Is a new underground possible? Considering that is for another post.
Got a comment?
I’ll be attending a conference beginning today (June 1). It’s CHARM, which itself is an acronym for the Conference on Historical Analysis and Research in Marketing. (I’ll hold my nose and bear the acronym, I guess.) I think it’ll be good, and the conference somewhat intersects with the general flavor of this post.
Tags: 1960s arts, pop culture, Andy Warhol, underground, arts practice
Links, cited and not, some just interesting
You, too, may chortle when you read your very own PDF copy of Frank Cucci’s memo. Cucci, Frank. “Notes from Underground [Memorandum to Arnold Grisman],” April 25, 1966. Box 10, folder: “Ford Motor Company: Understanding Pop Culture in the Marketplace, Presentation by Ford Creative Group for Don Frey, 1966, n.d.” J. Walter Thompson Archive, Colin Dawkins Papers. Hartman Center. Rubenstein Library, Duke University.
A twenty minute “psychedelic” film that depicts some of the goings on in Andy Warhol’s Inevitable: Exploding Plastic Inevitable, 1966. http://archive.org/details/exploding_plastic_inevitable.
What’s Andy Warhol without Arthur Danto? Danto said that art ended, but he made sense of Warhol’s Brillo boxes and Campbell’s Soup cans. See Danto’s “Stopping Making Art”: “Arthur C. Danto Online Exhibition.” Wayne State University Art Collection, June 24, 2020. https://artcollection.wayne.edu/exhibitions/reimagining-spirit.
Good overview of the NY underground with lots of links. Anania, Billie. “A Series Spotlights NY’s Underground Art and Cinema in the Early 1960s.” Hyperallergic, July 14, 2022. http://hyperallergic.com/747433/a-series-spotlights-nys-underground-art-and-cinema-in-the-early-1960s/.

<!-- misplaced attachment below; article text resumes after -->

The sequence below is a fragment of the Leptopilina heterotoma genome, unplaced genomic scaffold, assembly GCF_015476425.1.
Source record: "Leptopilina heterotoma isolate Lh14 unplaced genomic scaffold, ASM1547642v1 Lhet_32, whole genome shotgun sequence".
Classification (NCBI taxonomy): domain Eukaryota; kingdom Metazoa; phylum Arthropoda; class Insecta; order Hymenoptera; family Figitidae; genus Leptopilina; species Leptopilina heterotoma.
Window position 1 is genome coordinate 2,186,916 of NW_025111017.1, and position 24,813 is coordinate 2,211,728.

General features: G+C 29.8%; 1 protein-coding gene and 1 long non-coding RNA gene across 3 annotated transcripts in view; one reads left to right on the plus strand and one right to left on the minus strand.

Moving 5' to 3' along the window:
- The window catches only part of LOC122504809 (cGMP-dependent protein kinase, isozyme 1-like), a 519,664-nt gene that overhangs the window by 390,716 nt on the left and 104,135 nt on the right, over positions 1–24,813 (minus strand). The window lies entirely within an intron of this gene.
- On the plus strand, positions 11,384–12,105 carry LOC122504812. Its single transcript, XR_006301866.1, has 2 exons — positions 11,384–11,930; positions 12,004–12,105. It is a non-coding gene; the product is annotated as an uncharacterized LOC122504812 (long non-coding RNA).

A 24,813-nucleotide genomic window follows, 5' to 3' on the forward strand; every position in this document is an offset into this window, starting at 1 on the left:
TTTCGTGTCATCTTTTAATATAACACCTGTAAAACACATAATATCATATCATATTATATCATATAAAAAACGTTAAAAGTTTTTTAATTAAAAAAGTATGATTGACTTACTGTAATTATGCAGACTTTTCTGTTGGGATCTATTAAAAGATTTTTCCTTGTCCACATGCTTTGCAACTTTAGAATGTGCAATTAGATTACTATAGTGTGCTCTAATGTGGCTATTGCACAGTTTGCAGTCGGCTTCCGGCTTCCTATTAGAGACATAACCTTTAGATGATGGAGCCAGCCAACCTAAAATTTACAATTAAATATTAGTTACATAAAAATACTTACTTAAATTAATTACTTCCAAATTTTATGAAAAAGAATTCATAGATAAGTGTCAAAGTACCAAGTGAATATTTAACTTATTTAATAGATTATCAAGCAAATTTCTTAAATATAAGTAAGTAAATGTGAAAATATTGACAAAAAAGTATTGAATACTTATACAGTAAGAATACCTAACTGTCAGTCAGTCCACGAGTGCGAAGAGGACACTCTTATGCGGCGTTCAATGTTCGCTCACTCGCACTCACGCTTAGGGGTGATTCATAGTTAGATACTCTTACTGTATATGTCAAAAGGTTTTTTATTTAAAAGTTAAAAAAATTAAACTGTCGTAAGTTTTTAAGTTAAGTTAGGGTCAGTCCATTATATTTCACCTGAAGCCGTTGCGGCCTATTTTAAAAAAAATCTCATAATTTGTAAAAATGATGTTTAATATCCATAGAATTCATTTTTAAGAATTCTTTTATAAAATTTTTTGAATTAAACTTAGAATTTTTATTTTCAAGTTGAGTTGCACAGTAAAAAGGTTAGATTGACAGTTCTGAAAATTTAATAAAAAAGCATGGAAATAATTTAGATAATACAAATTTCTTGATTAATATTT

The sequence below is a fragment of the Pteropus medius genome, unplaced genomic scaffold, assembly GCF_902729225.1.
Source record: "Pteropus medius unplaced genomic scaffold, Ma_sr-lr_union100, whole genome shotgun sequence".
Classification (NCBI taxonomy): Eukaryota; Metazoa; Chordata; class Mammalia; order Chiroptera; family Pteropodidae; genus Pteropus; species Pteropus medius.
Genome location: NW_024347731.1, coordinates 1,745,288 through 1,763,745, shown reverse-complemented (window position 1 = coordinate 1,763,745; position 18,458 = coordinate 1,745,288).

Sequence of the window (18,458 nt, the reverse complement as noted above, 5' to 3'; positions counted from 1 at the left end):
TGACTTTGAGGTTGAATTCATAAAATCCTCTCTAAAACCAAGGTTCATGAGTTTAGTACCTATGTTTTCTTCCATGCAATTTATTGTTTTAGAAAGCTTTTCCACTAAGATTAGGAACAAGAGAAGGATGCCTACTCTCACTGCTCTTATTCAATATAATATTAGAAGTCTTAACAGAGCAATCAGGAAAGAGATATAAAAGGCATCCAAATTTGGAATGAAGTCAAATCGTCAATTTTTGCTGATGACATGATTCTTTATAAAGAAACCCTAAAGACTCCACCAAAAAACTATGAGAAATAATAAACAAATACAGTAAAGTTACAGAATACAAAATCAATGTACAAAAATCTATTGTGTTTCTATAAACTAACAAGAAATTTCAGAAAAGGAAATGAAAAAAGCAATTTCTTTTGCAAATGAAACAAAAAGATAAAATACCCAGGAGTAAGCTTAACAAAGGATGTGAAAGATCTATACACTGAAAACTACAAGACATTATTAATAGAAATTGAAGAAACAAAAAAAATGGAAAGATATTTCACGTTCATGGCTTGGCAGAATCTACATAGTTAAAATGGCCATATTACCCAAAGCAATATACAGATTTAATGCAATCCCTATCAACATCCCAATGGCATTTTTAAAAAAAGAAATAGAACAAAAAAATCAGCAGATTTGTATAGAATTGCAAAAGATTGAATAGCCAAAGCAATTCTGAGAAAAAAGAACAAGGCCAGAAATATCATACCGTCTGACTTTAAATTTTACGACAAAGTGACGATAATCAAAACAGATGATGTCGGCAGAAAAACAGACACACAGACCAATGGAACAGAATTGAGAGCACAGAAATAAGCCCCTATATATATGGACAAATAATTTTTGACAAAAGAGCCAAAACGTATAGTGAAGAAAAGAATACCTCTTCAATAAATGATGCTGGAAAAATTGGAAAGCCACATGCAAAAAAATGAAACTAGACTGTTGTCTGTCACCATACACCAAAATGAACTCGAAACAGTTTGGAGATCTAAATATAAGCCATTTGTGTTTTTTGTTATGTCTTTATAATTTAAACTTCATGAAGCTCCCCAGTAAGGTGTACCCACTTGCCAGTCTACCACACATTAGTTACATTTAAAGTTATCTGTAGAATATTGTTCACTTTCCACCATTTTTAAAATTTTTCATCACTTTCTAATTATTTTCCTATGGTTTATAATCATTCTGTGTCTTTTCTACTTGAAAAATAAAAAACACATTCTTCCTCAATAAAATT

“We Are Your Friends is a warm bath for anyone who remembers when the last spasm of countercultures (be they hip-hop or punk rock, literature or early internet utopias) were transformed from subcultures into aesthetic submarkets too glutted with angst over sincerity and irony to ever be spaces of genuine opposition.” Siddiqi, Ayesha. “Our Brand Could Be Your Crisis.” The New Inquiry (blog), May 19, 2016. https://thenewinquiry.com/our-brand-could-be-your-crisis/.
Why trends are dead, and what that means for culture. Nguyen, Terry. “Trends Are Dead.” Vox, May 11, 2022. https://www.vox.com/the-goods/23065462/trends-death-subcultures-style.
The Velvet Underground — Official Trailer | Apple TV+. YouTube video. Apple TV, 2021.
W. David Marx’s section on Internet culture is particularly perceptive and a good cap to the well wrought argument of the book. Part of a growing literature that I think will be important to explore the impacts of new technologies and human culture. Marx, W. David. Status and Culture: How Our Desire for Higher Social Rank Creates Taste, Identity, Art, Fashion, and Constant Change. New York, NY: Viking, 2022.
In case you missed the essay on arts practices at Duke and elsewhere:
The show opened on January 9, 1966, and ran for 871 performances. The music was by Mary Rodgers and Stephen Sondheim (who also contributed to the lyrics). The author of the memo, Frank Cucci, noted that “[a]ccording to the Establishment Theatre (interesting name for an Off Broadway house), the Mad Show is the only Off Broadway show playing to capacity every night.” The theme song of the show was called “Eccch!”
Information about Cucci of the memo is a bit scarce. He may have written a play that opened in September 1969 Off-Broadway. The Ofay Watcher ran forty performances at Stage 73 theatre and closed after a month. The Internet Movie Database lists The Andros Targets (1977), Firehouse (1973), and Lily in Love (1984) as his work. That Frank Cucci was born Francis X. Cucci on June 28, 1935 and died July 1, 1989, in New York City of AIDS, according to an obituary in the New York Times published on July 21, 1989. I’m reasonably confident that this Frank Cucci is the author of the memo, but I’ve not been able to find a document that establishes the link to the ad agency. If this Frank Cucci is the author, he would have been thirty years old when he submitted the memo to Grisman.